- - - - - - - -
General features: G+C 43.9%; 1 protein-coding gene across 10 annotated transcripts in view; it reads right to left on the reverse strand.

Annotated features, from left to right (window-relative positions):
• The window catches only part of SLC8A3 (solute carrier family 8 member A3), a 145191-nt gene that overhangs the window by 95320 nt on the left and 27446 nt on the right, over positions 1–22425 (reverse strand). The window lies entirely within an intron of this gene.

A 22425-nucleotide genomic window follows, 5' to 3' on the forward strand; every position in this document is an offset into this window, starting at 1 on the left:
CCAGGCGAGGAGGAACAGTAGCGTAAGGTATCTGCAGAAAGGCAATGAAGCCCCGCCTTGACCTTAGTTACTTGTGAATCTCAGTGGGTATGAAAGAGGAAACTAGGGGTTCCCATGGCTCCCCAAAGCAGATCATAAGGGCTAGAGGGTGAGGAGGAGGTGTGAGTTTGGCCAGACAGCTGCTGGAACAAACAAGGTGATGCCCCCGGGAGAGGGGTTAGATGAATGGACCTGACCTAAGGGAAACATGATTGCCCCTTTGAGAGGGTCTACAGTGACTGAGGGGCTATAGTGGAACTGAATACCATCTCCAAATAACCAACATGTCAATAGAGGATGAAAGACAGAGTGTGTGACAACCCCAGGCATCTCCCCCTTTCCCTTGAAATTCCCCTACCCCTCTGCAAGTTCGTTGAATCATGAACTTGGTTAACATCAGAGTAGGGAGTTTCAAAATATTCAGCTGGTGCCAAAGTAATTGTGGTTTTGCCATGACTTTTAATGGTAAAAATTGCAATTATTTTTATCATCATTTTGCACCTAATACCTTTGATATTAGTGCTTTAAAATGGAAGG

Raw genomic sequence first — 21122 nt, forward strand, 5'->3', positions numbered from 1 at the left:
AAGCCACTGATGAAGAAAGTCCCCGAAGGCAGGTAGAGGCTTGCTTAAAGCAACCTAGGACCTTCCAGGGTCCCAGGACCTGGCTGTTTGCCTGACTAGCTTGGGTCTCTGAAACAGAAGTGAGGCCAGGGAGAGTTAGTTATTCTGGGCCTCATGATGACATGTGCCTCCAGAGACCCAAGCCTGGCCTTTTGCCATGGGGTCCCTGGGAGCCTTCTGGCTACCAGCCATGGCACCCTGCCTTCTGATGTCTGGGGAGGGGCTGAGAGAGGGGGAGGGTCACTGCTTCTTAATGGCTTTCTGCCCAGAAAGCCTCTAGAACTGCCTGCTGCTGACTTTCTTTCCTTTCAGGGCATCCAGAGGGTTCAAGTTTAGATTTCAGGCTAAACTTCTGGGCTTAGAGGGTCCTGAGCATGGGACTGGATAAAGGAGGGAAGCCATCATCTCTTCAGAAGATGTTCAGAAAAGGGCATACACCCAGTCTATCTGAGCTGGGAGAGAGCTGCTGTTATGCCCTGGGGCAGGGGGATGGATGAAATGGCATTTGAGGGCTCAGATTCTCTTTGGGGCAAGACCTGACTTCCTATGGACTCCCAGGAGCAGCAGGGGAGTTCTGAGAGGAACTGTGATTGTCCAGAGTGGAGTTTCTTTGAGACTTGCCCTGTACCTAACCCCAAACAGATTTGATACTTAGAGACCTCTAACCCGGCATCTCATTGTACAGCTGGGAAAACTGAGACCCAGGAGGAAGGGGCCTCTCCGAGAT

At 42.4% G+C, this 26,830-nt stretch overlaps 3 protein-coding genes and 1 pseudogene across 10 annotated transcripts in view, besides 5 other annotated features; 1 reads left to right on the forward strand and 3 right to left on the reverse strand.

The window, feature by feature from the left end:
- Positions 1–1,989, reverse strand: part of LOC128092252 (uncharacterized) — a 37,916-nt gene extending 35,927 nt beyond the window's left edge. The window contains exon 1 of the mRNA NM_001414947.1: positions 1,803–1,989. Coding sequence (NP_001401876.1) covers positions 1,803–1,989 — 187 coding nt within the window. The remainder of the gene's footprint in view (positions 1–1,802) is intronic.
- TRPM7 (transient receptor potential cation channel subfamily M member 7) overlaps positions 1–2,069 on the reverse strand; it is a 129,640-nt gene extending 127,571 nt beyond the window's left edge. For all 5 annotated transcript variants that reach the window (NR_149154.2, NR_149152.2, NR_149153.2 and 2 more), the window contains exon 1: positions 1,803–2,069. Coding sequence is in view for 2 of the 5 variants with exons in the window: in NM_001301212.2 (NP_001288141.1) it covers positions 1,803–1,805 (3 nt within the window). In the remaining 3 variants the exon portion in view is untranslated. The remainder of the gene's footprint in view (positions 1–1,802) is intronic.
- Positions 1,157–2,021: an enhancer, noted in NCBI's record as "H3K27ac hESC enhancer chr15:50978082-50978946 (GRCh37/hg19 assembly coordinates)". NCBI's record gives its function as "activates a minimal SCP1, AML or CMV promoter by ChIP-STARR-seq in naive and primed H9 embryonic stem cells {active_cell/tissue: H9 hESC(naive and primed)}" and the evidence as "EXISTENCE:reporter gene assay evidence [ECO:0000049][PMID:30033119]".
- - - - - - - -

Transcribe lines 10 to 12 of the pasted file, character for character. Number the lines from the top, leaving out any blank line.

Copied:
- Positions 1–1,989, reverse strand: part of LOC128092252 (uncharacterized) — a 37,916-nt gene extending 35,927 nt beyond the window's left edge. The window contains exon 1 of the mRNA NM_001414947.1: positions 1,803–1,989. Coding sequence (NP_001401876.1) covers positions 1,803–1,989 — 187 coding nt within the window. The remainder of the gene's footprint in view (positions 1–1,802) is intronic.
- TRPM7 (transient receptor potential cation channel subfamily M member 7) overlaps positions 1–2,069 on the reverse strand; it is a 129,640-nt gene extending 127,571 nt beyond the window's left edge. For all 5 annotated transcript variants that reach the window (NR_149154.2, NR_149152.2, NR_149153.2 and 2 more), the window contains exon 1: positions 1,803–2,069. Coding sequence is in view for 2 of the 5 variants with exons in the window: in NM_001301212.2 (NP_001288141.1) it covers positions 1,803–1,805 (3 nt within the window). In the remaining 3 variants the exon portion in view is untranslated. The remainder of the gene's footprint in view (positions 1–1,802) is intronic.
- Positions 1,157–2,021: an enhancer, noted in NCBI's record as "H3K27ac hESC enhancer chr15:50978082-50978946 (GRCh37/hg19 assembly coordinates)". NCBI's record gives its function as "activates a minimal SCP1, AML or CMV promoter by ChIP-STARR-seq in naive and primed H9 embryonic stem cells {active_cell/tissue: H9 hESC(naive and primed)}" and the evidence as "EXISTENCE:reporter gene assay evidence [ECO:0000049][PMID:30033119]".